The Island of Dr. Moreau (1977, directed by Don Taylor)


After the ship that he’s working on sinks, engineer Andrew Braddock (Michael York) washes up on an uncharted island. It’s a beautiful island but it quickly proves dangerous as another survivor of the sinking is killed by wild animals. The injured Braddock passes out and when he wakes up, he’s being cared for by a mysterious scientist named Moreau (Burt Lancaster).

Braddock discovers that the island is populated by creatures that are half-human and half-animal. Led by the Sayer of the Law (Richard Basehart), these creatures are the results of experiments conducted by Moreau and his assistant, Montgomery (Nigel Davenport).  Moreau’s experiments are expected to obey Moreau’s laws.  Should they fail, they will be taken to the House of Pain and punished.  When Baddock objects to Moreau playing God, Moreau plots to reverse the experiment on Braddock and turn him into an animal. Even as he falls in love with a former cheetah (played by Barbara Carrera), Braddock realizes that he must escape the Island of Dr. Moeau.

This is the forgotten adaptation of H.G. Wells’s classic novel, as well as being the most faithful. The Island of Lost Souls, from 1932, is considered to be a classic. The third version, directed by John Frankenheimer and starring Marlon Brando and Val Kilmer, is a legendary disaster. This version, though, is usually overlooked. It’s also my favorite of the three but that might be because it was the first version that I ever saw. It’s a straight-forward version of H.G. Wells’s story of science gone mad with director Don Taylor not wasting any time getting the action started. Michael York, always an underrated actor, convincingly portrays Braddock’s outrage and his struggle to maintain his humanity after Moreau starts to experiment on him while Carrera is beautiful and mysterious as Maria. Probably the film’s biggest surprise is Burt Lancaster, who turns out to be ideally cast as Moreau. More subdued than either Charles Laughton or Marlon Brando, Lancaster plays Moreau as a brilliant but callous man who is too arrogant to realize that he’s become as much of an animal as those he claims to be perfecting.  What makes Lancaster’s Moreau so disturbing is that he doesn’t have the excuse of being insane.  Instead, he’s just too stubborn to admit that he’s potentially made a huge mistake.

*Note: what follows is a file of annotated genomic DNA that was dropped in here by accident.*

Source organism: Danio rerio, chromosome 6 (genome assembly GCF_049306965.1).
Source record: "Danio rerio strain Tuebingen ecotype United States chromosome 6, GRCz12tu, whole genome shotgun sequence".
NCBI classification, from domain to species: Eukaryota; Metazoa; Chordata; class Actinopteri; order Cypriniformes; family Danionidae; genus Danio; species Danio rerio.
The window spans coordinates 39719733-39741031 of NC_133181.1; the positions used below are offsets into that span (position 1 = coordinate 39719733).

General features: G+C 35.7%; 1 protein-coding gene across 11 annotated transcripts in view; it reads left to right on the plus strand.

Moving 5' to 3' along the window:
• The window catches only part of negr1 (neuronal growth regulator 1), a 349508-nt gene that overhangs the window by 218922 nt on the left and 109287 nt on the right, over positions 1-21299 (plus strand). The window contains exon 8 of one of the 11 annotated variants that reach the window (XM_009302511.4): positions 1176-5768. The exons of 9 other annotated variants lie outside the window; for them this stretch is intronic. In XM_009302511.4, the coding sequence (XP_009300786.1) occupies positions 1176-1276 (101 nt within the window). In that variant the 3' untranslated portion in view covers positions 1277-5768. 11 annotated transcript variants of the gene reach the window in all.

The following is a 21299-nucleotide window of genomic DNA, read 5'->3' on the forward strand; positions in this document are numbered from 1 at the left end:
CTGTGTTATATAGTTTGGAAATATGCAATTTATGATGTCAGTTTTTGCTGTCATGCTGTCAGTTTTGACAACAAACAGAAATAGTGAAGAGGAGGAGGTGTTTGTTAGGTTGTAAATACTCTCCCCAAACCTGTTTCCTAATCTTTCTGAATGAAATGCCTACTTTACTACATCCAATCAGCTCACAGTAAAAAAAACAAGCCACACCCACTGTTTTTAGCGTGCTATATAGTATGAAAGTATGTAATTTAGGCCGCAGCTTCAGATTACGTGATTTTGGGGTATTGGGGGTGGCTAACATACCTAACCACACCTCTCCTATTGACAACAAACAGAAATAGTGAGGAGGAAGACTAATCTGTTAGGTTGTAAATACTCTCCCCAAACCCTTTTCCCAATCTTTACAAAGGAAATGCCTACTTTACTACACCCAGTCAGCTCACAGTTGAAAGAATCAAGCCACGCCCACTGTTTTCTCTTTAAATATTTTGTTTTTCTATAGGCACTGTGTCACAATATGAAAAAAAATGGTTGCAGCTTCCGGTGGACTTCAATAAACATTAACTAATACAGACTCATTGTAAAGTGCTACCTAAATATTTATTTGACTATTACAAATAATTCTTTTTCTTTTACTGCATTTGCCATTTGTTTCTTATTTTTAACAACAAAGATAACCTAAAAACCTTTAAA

It may be forgotten but this still the version of The Island of Dr, Moreau that I would recommend.

(Trailer courtesy of Classic Movie Reviews)

One response to “The Island of Dr. Moreau (1977, directed by Don Taylor)

  1. Pingback: Lisa Marie’s Week In Review: 10/18/21 — 10/24/21 | Through the Shattered Lens

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